Prevalence of physical frailty, including risk factors, up to 1 year after hospitalisation for COVID-19 in the UK: a multicentre, longitudinal cohort studyResearch in context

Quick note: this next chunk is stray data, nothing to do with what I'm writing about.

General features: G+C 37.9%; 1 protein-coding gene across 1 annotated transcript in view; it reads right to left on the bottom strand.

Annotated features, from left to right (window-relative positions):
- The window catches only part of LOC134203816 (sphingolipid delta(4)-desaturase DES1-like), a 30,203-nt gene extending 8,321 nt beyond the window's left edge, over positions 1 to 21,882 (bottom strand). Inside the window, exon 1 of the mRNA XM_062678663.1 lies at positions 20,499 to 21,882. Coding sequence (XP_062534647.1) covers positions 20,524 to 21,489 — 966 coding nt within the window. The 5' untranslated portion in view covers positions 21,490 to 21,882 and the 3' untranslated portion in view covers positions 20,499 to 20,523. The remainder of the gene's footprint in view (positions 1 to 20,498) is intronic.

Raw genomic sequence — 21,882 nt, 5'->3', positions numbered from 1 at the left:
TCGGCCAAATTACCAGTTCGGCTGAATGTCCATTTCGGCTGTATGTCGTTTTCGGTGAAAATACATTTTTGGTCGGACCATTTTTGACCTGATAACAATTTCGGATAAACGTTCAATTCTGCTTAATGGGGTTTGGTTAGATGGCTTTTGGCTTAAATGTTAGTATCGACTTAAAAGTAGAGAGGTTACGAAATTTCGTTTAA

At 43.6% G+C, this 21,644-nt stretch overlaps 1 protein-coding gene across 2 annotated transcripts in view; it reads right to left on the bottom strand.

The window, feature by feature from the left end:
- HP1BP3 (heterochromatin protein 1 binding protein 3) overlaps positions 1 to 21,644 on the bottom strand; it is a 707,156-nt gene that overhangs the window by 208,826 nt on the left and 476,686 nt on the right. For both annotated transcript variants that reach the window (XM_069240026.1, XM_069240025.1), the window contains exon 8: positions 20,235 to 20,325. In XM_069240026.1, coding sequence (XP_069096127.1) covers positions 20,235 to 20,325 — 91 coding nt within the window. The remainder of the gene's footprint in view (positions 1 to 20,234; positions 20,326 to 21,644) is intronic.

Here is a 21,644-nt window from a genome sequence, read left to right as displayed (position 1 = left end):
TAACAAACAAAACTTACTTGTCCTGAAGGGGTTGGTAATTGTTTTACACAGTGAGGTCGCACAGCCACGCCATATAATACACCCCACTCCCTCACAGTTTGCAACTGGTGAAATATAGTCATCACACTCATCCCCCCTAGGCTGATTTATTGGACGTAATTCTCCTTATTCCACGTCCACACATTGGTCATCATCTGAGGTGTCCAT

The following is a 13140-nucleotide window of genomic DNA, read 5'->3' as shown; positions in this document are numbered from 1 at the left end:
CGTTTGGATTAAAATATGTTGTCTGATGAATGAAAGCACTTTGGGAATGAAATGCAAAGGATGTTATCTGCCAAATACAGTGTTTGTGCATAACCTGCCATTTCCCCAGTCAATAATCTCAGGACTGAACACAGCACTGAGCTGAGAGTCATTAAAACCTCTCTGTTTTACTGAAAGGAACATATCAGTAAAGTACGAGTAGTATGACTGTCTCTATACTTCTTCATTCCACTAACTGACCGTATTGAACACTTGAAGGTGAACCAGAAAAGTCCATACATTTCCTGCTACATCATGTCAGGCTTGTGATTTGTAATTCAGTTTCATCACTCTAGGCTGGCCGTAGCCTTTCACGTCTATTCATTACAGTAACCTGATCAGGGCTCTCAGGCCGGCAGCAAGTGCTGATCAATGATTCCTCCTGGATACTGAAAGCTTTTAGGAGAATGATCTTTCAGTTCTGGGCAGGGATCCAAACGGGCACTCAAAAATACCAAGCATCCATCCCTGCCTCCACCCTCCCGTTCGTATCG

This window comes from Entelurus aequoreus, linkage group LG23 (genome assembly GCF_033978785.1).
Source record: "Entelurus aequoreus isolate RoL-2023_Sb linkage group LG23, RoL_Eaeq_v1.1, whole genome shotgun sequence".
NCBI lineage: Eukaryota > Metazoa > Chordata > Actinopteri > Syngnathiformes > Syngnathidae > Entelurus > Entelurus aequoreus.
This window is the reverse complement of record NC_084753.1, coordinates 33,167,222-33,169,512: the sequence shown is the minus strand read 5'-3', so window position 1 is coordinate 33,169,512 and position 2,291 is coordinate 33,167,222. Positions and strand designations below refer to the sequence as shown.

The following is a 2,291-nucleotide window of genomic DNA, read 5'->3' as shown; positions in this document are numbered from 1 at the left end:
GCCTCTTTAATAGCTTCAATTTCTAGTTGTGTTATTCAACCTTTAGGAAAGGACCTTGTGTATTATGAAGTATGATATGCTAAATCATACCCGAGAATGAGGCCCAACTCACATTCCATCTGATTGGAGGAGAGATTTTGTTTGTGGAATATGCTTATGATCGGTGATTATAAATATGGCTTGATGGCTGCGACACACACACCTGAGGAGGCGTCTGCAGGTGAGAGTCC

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    Summary: Background: The scale of COVID-19 and its well documented long-term sequelae support a need to understand long-term outcomes including frailty. Methods: This prospective cohort study recruited adults who had survived hospitalisation with clinically diagnosed COVID-19 across 35 sites in the UK (PHOSP-COVID). The burden of frailty was objectively measured using Fried's Frailty Phenotype (FFP). The primary outcome was the prevalence of each FFP group—robust (no FFP criteria), pre-frail (one or two FFP criteria) and frail (three or more FFP criteria)—at 5 months and 1 year after discharge from hospital. For inclusion in the primary analysis, participants required complete outcome data for three of the five FFP criteria. Longitudinal changes across frailty domains are reported at 5 months and 1 year post-hospitalisation, along with risk factors for frailty status. Patient-perceived recovery and health-related quality of life (HRQoL) were retrospectively rated for pre-COVID-19 and prospectively rated at the 5 month and 1 year visits. This study is registered with ISRCTN, number ISRCTN10980107. Findings: Between March 5, 2020, and March 31, 2021, 2419 participants were enrolled with FFP data. Mean age was 57.9 (SD 12.6) years, 933 (38.6%) were female, and 429 (17.7%) had received invasive mechanical ventilation. 1785 had measures at both timepoints, of which 240 (13.4%), 1138 (63.8%) and 407 (22.8%) were frail, pre-frail and robust, respectively, at 5 months compared with 123 (6.9%), 1046 (58.6%) and 616 (34.5%) at 1 year. Factors associated with pre-frailty or frailty were invasive mechanical ventilation, older age, female sex, and greater social deprivation. Frail participants had a larger reduction in HRQoL compared with before their COVID-19 illness and were less likely to describe themselves as recovered. Interpretation: Physical frailty and pre-frailty are common following hospitalisation with COVID-19. Improvement in frailty was seen between 5 and 12 months although two-thirds of the population remained pre-frail or frail. This suggests comprehensive assessment and interventions targeting pre-frailty and frailty beyond the initial illness are required. Funding: UK Research and Innovation and National Institute for Health Research